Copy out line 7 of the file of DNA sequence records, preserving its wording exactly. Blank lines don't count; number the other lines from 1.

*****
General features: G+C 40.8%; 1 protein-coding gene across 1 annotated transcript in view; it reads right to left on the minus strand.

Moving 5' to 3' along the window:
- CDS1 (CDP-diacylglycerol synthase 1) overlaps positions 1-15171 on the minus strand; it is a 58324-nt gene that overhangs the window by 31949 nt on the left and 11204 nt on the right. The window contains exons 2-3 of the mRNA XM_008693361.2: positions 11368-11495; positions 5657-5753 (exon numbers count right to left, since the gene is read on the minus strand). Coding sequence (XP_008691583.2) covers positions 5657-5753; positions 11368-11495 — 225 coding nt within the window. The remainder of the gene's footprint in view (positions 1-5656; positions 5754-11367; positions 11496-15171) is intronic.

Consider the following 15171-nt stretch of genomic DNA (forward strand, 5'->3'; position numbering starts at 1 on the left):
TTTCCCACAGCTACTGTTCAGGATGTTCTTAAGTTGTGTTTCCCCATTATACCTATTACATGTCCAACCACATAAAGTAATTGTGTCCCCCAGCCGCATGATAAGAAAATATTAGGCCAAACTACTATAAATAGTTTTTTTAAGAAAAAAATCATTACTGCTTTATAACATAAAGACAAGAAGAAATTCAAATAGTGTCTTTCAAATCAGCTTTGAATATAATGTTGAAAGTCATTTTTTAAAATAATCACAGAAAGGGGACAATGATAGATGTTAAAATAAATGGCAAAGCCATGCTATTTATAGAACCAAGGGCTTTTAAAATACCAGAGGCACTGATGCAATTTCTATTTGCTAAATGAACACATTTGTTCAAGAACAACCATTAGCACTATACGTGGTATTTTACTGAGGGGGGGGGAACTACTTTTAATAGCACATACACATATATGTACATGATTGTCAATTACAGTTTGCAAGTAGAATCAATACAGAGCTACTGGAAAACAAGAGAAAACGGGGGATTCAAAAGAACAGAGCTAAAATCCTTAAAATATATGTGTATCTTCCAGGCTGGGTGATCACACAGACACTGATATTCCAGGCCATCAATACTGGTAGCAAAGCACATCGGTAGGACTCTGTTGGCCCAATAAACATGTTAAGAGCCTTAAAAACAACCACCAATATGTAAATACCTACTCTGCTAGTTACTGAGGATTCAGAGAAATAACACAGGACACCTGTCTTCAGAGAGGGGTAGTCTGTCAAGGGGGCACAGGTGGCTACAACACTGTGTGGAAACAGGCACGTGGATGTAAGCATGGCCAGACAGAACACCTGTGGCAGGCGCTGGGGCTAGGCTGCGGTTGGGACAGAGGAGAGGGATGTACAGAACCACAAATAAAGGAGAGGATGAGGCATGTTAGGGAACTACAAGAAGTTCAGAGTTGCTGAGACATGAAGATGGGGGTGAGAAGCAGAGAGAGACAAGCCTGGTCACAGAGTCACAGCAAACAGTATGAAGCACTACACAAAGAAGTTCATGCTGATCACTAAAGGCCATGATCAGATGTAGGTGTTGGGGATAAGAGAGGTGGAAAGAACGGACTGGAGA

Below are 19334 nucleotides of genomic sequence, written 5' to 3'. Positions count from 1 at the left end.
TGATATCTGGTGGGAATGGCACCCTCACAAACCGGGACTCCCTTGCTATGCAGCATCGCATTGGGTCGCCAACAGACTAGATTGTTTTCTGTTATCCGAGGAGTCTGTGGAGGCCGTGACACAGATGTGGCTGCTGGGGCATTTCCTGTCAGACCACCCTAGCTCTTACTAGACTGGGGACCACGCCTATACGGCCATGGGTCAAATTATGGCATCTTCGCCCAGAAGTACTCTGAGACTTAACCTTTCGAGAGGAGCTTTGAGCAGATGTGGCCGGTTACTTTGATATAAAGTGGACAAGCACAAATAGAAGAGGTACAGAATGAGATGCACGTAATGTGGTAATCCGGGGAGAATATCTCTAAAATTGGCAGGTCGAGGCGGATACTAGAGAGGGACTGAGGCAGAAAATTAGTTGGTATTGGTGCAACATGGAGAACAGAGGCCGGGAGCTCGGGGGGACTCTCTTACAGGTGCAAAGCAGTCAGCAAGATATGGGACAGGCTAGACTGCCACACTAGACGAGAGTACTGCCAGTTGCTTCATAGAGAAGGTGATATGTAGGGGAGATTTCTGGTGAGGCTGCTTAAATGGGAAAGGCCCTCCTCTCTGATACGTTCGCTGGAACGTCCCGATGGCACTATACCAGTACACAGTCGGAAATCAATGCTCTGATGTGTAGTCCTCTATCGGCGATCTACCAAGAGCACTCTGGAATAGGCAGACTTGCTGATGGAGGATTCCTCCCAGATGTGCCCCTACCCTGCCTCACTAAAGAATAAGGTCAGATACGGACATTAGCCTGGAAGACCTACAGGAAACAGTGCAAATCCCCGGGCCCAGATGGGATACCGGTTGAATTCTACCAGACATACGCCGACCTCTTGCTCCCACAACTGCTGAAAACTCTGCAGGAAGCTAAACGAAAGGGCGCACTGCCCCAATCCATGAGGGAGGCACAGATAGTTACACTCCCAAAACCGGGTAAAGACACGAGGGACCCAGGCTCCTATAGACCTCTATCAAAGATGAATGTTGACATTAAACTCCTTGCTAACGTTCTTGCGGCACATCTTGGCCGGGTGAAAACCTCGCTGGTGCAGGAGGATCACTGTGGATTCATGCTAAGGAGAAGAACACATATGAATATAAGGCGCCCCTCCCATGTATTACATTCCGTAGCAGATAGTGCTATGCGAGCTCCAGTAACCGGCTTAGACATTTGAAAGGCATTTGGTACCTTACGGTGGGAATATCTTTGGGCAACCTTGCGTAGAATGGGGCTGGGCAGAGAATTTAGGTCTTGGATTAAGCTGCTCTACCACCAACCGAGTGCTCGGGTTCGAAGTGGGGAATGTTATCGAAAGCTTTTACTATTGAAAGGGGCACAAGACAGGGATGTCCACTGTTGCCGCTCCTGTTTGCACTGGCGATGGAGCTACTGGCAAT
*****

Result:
TGATATCTGGTGGGAATGGCACCCTCACAAACCGGGACTCCCTTGCTATGCAGCATCGCATTGGGTCGCCAACAGACTAGATTGTTTTCTGTTATCCGAGGAGTCTGTGGAGGCCGTGACACAGATGTGGCTGCTGGGGCATTTCCTGTCAGACCACCCTAGCTCTTACTAGACTGGGGACCACGCCTATACGGCCATGGGTCAAATTATGGCATCTTCGCCCAGAAGTACTCTGAGACTTAACCTTTCGAGAGGAGCTTTGAGCAGATGTGGCCGGTTACTTTGATATAAAGTGGACAAGCACAAATAGAAGAGGTACAGAATGAGATGCACGTAATGTGGTAATCCGGGGAGAATATCTCTAAAATTGGCAGGTCGAGGCGGATACTAGAGAGGGACTGAGGCAGAAAATTAGTTGGTATTGGTGCAACATGGAGAACAGAGGCCGGGAGCTCGGGGGGACTCTCTTACAGGTGCAAAGCAGTCAGCAAGATATGGGACAGGCTAGACTGCCACACTAGACGAGAGTACTGCCAGTTGCTTCATAGAGAAGGTGATATGTAGGGGAGATTTCTGGTGAGGCTGCTTAAATGGGAAAGGCCCTCCTCTCTGATACGTTCGCTGGAACGTCCCGATGGCACTATACCAGTACACAGTCGGAAATCAATGCTCTGATGTGTAGTCCTCTATCGGCGATCTACCAAGAGCACTCTGGAATAGGCAGACTTGCTGATGGAGGATTCCTCCCAGATGTGCCCCTACCCTGCCTCACTAAAGAATAAGGTCAGATACGGACATTAGCCTGGAAGACCTACAGGAAACAGTGCAAATCCCCGGGCCCAGATGGGATACCGGTTGAATTCTACCAGACATACGCCGACCTCTTGCTCCCACAACTGCTGAAAACTCTGCAGGAAGCTAAACGAAAGGGCGCACTGCCCCAATCCATGAGGGAGGCACAGATAGTTACACTCCCAAAACCGGGTAAAGACACGAGGGACCCAGGCTCCTATAGACCTCTATCAAAGATGAATGTTGACATTAAACTCCTTGCTAACGTTCTTGCGGCACATCTTGGCCGGGTGAAAACCTCGCTGGTGCAGGAGGATCACTGTGGATTCATGCTAAGGAGAAGAACACATATGAATATAAGGCGCCCCTCCCATGTATTACATTCCGTAGCAGATAGTGCTATGCGAGCTCCAGTAACCGGCTTAGACATTTGAAAGGCATTTGGTACCTTACGGTGGGAATATCTTTGGGCAACCTTGCGTAGAATGGGGCTGGGCAGAGAATTTAGGTCTTGGATTAAGCTGCTCTACCACCAACCGAGTGCTCGGGTTCGAAGTGGGGAATGTTATCGAAAGCTTTTACTATTGAAAGGGGCACAAGACAGGGATGTCCACTGTTGCCGCTCCTGTTTGCACTGGCGATGGAGCTACTGGCAAT